"If touch is structured, has an intent to relax, to relieve pain, or to facilitate healing, it is therapeutic," explains Degelman.

At home, if your child complains of digestive issues, is experiencing mild discomfort such as a headache, or expresses feelings of anxiety, they might benefit from touch therapy. It has been shown to promote relaxation, reduce stress, and encourage healthy sleep as well. (This shouldn't be a replacement for medical care, but a soothing addition.)

Touch Therapy Tips for Parents

Touch therapy can trend with parents and their children at home just as effectively as it trends on TikTok and with her brave pediatric clients in the hospital, says Degelman. But where do parents begin?

Start simple

A good place to start is acupressure. "Acupressure is safe, gentle, easy to learn, and fun to practice," says Robyn Adcock, DACM, LAc, MS, a San Francisco-based specialist in pediatric acupressure and acupuncture.

Adcock stresses that parents naturally know how to touch their children from a heart-centered place, so learning acupressure simply helps them add another component to their healing toolkit. "It's important for parents to know that they are not going to hurt their child by choosing the wrong points," says Adcock.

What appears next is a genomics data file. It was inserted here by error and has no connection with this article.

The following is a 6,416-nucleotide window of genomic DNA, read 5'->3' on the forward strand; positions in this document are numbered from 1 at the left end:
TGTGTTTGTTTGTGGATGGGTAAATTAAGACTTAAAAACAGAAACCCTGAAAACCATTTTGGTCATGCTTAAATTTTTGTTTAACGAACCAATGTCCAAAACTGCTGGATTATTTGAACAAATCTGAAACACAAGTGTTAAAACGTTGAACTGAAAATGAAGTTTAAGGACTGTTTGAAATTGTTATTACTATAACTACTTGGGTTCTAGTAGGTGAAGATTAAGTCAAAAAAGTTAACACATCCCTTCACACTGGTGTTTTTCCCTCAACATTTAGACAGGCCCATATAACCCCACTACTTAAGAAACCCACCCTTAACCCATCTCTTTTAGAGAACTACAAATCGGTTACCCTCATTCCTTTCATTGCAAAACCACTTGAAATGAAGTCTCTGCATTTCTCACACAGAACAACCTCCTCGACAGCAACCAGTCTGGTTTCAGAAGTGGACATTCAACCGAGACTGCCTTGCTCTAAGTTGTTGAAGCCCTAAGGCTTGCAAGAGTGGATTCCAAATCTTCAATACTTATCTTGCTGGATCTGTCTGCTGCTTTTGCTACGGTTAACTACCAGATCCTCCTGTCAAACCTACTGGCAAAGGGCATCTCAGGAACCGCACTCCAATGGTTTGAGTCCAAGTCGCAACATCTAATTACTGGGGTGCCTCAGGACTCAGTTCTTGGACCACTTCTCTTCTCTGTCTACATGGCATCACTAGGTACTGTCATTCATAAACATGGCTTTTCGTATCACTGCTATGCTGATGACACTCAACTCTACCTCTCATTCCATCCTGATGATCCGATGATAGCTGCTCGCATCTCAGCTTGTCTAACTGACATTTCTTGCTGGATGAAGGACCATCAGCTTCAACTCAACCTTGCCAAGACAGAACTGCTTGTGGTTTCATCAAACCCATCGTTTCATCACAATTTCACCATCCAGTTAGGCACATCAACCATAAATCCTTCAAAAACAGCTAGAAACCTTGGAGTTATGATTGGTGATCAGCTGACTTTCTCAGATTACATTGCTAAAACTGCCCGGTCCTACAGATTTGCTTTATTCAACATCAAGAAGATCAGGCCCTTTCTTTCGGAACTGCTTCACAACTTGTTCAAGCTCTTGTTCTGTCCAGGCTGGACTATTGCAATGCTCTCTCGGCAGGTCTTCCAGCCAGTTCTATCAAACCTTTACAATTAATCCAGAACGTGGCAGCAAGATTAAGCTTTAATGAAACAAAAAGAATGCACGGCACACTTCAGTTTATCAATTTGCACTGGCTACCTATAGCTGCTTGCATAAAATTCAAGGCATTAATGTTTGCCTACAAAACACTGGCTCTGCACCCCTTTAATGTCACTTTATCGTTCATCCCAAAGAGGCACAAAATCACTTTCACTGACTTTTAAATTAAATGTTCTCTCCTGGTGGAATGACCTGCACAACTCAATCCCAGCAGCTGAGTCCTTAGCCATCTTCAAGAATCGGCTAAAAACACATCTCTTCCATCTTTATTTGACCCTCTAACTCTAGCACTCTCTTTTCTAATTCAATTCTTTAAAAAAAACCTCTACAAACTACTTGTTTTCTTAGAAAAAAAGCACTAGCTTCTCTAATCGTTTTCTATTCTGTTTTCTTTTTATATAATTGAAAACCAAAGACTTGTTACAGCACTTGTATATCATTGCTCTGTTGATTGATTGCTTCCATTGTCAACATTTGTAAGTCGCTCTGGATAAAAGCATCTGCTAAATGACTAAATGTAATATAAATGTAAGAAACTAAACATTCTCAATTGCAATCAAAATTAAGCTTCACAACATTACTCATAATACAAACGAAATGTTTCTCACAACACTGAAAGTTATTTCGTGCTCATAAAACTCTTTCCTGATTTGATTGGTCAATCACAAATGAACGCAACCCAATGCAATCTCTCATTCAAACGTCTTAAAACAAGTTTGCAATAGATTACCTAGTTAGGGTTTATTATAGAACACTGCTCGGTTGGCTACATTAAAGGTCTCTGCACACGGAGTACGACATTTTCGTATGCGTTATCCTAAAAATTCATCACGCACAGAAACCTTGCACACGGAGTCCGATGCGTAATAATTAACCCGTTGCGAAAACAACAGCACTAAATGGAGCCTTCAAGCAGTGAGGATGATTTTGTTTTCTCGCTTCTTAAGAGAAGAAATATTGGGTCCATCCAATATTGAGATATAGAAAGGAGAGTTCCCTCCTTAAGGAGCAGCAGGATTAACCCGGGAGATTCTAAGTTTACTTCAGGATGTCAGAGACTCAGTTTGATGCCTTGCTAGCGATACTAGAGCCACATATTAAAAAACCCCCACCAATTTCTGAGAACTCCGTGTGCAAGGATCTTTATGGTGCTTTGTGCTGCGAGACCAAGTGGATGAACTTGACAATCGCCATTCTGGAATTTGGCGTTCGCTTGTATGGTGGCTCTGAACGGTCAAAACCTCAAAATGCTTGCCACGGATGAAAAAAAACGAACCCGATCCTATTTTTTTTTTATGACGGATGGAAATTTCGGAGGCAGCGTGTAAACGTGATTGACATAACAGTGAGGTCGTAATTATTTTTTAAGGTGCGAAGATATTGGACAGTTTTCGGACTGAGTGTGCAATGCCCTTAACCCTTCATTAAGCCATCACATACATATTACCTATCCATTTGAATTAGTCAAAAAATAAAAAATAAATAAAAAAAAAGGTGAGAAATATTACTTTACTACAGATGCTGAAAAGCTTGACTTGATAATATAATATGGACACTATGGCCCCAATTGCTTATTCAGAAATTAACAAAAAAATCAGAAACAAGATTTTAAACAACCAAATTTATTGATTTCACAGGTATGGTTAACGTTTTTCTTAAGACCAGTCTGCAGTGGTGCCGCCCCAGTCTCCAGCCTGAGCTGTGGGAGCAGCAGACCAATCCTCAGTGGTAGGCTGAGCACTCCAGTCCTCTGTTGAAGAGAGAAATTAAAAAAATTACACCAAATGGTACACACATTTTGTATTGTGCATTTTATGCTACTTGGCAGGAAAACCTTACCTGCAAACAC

Press lightly

Touch therapy like acupressure doesn't need to be strong to be effective, and Adcock indicates that as little as five grams of pressure is enough to stimulate an acupoint. You can imagine the weight of a nickel on your fingertip to understand what 5 grams of pressure feels like. Often, "the goal of acupressure is to help a child relax deeply into themselves," says Adcock. "They should never experience discomfort."

Listen with your hands

Think of touch therapy as touch-based communication. It is far more effective when the parent imagines "listening with their hands," says Adcock. Listening, in this case, includes feeling if a muscle gets tighter or softer while pressing or noticing if a child takes a deeper breath. When children feel physically "heard" they feel safer and more comfortable, which initiates a healing response.

Remember, less is always more

Kids can be easily overstimulated by sensory input, and this can create unwanted outcomes that affect digestion, breathing, sleep, and mood. Touch therapy can be helpful in calming a child's nervous system, but it needs to be applied in the right dose to be most effective. Adcock suggests that "for babies, five minutes of pressure once a day is plenty. For toddlers, that could increase to about 10 minutes. For older children and adolescents, between 10-20 minutes is usually enough."